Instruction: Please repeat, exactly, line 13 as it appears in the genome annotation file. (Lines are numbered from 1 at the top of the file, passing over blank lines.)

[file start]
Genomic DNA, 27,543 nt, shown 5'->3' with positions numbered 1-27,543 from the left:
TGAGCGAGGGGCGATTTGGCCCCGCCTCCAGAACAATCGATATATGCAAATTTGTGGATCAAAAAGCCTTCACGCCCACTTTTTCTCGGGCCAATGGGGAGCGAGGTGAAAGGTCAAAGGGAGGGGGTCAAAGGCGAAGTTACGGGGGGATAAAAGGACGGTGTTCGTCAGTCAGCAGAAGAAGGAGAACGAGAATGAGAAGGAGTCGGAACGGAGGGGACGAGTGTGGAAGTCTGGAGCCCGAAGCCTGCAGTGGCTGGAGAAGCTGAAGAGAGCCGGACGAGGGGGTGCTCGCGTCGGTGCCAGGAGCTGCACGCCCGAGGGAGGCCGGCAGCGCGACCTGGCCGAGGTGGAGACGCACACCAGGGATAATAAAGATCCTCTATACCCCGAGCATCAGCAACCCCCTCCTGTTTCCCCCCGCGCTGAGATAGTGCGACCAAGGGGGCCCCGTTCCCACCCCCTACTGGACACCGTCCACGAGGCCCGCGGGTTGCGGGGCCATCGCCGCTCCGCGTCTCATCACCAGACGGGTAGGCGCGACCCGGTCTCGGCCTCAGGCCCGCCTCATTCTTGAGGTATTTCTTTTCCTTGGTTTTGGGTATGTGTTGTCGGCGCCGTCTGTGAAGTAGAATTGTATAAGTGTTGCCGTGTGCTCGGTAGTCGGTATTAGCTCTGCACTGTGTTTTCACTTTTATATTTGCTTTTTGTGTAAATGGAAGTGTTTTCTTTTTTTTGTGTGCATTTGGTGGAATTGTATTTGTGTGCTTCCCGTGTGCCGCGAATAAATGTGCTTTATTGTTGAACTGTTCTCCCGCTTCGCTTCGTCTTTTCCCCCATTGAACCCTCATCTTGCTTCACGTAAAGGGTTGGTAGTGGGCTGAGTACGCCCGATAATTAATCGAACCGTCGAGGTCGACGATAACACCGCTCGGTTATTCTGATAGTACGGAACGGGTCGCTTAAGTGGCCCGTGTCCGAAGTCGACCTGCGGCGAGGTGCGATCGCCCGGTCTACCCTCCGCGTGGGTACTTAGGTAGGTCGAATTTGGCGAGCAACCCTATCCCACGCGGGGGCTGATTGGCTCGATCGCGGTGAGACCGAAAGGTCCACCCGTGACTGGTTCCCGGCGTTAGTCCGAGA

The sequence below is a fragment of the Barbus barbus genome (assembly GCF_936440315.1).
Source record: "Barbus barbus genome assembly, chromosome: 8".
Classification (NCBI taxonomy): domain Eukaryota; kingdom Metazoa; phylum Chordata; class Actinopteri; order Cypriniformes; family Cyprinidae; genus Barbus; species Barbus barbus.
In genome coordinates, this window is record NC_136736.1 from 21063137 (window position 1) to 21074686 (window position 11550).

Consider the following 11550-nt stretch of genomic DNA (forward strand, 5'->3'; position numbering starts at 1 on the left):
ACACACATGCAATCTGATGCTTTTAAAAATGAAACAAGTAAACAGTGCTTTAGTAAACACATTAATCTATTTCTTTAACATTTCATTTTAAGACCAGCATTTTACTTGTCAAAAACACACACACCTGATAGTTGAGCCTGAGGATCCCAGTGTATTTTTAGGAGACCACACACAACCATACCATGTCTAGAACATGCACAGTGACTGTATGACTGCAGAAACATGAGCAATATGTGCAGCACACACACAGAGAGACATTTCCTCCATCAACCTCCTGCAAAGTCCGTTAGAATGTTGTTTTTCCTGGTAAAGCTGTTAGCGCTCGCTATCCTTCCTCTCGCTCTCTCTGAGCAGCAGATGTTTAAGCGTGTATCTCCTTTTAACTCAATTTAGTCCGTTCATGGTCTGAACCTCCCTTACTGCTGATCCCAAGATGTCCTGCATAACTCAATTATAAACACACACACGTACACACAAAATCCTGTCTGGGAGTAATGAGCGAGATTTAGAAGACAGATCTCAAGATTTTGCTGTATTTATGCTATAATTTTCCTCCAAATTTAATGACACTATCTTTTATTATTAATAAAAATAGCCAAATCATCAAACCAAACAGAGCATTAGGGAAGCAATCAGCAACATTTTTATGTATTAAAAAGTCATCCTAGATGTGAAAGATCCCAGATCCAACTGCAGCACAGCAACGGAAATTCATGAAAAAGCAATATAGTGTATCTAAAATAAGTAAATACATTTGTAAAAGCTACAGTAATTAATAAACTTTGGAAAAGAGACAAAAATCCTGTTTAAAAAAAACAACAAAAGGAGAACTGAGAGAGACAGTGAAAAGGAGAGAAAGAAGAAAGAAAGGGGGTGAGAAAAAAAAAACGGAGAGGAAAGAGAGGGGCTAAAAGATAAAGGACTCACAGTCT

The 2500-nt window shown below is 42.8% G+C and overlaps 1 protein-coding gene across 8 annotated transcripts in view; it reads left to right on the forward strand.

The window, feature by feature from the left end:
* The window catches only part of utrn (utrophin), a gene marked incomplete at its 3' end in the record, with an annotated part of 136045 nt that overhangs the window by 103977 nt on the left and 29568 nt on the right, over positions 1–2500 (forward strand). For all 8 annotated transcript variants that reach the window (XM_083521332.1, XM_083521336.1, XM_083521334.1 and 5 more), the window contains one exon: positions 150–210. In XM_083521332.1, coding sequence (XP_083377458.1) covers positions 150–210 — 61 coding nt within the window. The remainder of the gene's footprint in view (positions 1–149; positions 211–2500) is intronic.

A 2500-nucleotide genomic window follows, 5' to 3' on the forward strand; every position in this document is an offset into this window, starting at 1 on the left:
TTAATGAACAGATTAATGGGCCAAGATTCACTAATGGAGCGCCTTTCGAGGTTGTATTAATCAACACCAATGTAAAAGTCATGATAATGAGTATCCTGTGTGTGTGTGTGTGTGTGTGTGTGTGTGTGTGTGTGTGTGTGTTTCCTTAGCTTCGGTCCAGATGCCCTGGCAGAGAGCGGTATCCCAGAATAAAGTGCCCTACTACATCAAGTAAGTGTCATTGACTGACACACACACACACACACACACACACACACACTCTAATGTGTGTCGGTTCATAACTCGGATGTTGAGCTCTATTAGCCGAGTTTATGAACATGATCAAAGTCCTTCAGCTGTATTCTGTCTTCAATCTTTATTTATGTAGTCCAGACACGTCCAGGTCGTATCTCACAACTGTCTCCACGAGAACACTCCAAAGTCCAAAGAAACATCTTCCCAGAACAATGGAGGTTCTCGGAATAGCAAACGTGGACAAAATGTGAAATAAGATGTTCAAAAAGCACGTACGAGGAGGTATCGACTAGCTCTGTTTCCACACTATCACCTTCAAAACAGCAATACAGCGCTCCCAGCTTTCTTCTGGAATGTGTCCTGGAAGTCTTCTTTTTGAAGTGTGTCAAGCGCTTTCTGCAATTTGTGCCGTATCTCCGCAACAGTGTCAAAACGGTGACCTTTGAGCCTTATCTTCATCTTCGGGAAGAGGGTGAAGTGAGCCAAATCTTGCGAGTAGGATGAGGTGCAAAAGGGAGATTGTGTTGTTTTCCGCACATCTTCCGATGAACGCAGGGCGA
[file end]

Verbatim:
TTAATGAACAGATTAATGGGCCAAGATTCACTAATGGAGCGCCTTTCGAGGTTGTATTAATCAACACCAATGTAAAAGTCATGATAATGAGTATCCTGTGTGTGTGTGTGTGTGTGTGTGTGTGTGTGTGTGTGTGTGTGTTTCCTTAGCTTCGGTCCAGATGCCCTGGCAGAGAGCGGTATCCCAGAATAAAGTGCCCTACTACATCAAGTAAGTGTCATTGACTGACACACACACACACACACACACACACACACACTCTAATGTGTGTCGGTTCATAACTCGGATGTTGAGCTCTATTAGCCGAGTTTATGAACATGATCAAAGTCCTTCAGCTGTATTCTGTCTTCAATCTTTATTTATGTAGTCCAGACACGTCCAGGTCGTATCTCACAACTGTCTCCACGAGAACACTCCAAAGTCCAAAGAAACATCTTCCCAGAACAATGGAGGTTCTCGGAATAGCAAACGTGGACAAAATGTGAAATAAGATGTTCAAAAAGCACGTACGAGGAGGTATCGACTAGCTCTGTTTCCACACTATCACCTTCAAAACAGCAATACAGCGCTCCCAGCTTTCTTCTGGAATGTGTCCTGGAAGTCTTCTTTTTGAAGTGTGTCAAGCGCTTTCTGCAATTTGTGCCGTATCTCCGCAACAGTGTCAAAACGGTGACCTTTGAGCCTTATCTTCATCTTCGGGAAGAGGGTGAAGTGAGCCAAATCTTGCGAGTAGGATGAGGTGCAAAAGGGAGATTGTGTTGTTTTCCGCACATCTTCCGATGAACGCAGGGCGA